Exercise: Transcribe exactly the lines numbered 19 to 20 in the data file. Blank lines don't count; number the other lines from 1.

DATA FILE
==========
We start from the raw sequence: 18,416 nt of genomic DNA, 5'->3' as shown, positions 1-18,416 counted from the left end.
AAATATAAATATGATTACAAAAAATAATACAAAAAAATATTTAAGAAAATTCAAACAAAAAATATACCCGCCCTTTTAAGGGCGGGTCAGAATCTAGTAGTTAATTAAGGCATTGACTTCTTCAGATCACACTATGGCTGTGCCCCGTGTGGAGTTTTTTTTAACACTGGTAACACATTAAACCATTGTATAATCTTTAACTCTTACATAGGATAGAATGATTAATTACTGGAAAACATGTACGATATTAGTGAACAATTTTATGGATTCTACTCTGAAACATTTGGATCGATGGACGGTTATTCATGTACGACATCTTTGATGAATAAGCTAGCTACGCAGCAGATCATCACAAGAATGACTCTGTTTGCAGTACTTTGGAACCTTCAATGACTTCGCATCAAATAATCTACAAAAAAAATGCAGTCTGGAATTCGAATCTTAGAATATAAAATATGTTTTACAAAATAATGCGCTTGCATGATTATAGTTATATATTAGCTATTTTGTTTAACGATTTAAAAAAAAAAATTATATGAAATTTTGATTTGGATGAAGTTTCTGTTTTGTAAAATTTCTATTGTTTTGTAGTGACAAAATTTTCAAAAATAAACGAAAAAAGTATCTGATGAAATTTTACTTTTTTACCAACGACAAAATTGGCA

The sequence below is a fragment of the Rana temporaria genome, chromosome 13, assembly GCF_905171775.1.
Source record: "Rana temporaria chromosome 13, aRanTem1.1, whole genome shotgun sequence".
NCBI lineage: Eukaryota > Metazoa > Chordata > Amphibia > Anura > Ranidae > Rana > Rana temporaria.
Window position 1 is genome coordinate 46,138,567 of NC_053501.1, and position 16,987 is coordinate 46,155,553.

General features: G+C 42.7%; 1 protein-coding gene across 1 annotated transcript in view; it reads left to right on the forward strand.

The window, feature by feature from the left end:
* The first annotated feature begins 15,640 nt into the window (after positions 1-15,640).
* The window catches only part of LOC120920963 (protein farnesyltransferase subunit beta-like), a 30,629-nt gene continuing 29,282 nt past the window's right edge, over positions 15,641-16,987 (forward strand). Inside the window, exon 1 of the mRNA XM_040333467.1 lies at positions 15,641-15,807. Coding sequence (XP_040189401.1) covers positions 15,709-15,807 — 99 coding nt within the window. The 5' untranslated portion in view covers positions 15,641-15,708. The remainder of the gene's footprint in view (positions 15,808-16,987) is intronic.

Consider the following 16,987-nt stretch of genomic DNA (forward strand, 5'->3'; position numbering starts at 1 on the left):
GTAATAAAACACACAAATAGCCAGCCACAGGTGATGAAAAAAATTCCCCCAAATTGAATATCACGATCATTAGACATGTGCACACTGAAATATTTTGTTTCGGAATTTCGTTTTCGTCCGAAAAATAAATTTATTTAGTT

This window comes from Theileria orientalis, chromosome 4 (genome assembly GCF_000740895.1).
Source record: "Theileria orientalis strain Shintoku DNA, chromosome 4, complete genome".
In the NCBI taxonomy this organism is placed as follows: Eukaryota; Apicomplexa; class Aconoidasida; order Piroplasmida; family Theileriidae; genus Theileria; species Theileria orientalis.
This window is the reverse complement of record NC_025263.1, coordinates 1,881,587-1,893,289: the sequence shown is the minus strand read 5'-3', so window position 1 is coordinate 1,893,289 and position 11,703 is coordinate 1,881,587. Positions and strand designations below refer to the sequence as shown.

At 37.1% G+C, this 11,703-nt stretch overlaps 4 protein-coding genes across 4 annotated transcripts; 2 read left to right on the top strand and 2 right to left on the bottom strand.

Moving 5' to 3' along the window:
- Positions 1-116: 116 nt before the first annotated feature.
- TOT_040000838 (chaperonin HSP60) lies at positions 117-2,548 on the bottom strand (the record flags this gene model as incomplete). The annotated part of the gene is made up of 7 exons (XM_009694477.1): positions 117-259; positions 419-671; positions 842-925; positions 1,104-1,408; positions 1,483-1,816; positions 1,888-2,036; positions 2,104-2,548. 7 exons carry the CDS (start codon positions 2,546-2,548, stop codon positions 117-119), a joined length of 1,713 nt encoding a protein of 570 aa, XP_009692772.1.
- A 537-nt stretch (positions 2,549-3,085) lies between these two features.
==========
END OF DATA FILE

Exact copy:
- Positions 1-116: 116 nt before the first annotated feature.
- TOT_040000838 (chaperonin HSP60) lies at positions 117-2,548 on the bottom strand (the record flags this gene model as incomplete). The annotated part of the gene is made up of 7 exons (XM_009694477.1): positions 117-259; positions 419-671; positions 842-925; positions 1,104-1,408; positions 1,483-1,816; positions 1,888-2,036; positions 2,104-2,548. 7 exons carry the CDS (start codon positions 2,546-2,548, stop codon positions 117-119), a joined length of 1,713 nt encoding a protein of 570 aa, XP_009692772.1.